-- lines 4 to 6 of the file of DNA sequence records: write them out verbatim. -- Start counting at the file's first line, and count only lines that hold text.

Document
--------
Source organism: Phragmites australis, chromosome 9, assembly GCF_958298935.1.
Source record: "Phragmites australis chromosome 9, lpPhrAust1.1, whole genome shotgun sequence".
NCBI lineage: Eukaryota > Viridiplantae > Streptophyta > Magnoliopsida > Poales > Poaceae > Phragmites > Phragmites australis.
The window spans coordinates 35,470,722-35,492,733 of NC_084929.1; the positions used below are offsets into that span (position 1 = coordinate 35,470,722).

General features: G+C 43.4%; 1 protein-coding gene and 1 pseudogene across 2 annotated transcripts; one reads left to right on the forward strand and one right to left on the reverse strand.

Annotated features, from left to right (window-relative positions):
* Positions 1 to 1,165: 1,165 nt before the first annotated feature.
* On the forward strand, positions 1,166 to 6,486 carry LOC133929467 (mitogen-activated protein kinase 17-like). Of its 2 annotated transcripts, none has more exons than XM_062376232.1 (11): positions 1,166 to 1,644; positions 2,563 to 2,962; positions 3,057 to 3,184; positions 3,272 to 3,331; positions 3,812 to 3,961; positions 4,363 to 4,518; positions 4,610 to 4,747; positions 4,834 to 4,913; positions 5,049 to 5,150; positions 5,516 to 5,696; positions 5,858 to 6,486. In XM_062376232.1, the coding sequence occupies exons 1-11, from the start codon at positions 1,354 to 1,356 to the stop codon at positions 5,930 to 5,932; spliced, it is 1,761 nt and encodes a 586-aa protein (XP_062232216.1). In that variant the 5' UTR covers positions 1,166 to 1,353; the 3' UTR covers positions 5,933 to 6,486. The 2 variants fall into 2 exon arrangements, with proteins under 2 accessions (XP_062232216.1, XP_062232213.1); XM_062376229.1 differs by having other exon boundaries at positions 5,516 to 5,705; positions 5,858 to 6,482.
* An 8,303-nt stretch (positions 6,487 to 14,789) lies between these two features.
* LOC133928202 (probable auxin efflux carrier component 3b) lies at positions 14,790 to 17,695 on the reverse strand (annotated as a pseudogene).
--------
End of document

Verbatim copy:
The window spans coordinates 35,470,722-35,492,733 of NC_084929.1; the positions used below are offsets into that span (position 1 = coordinate 35,470,722).

General features: G+C 43.4%; 1 protein-coding gene and 1 pseudogene across 2 annotated transcripts; one reads left to right on the forward strand and one right to left on the reverse strand.

Annotated features, from left to right (window-relative positions):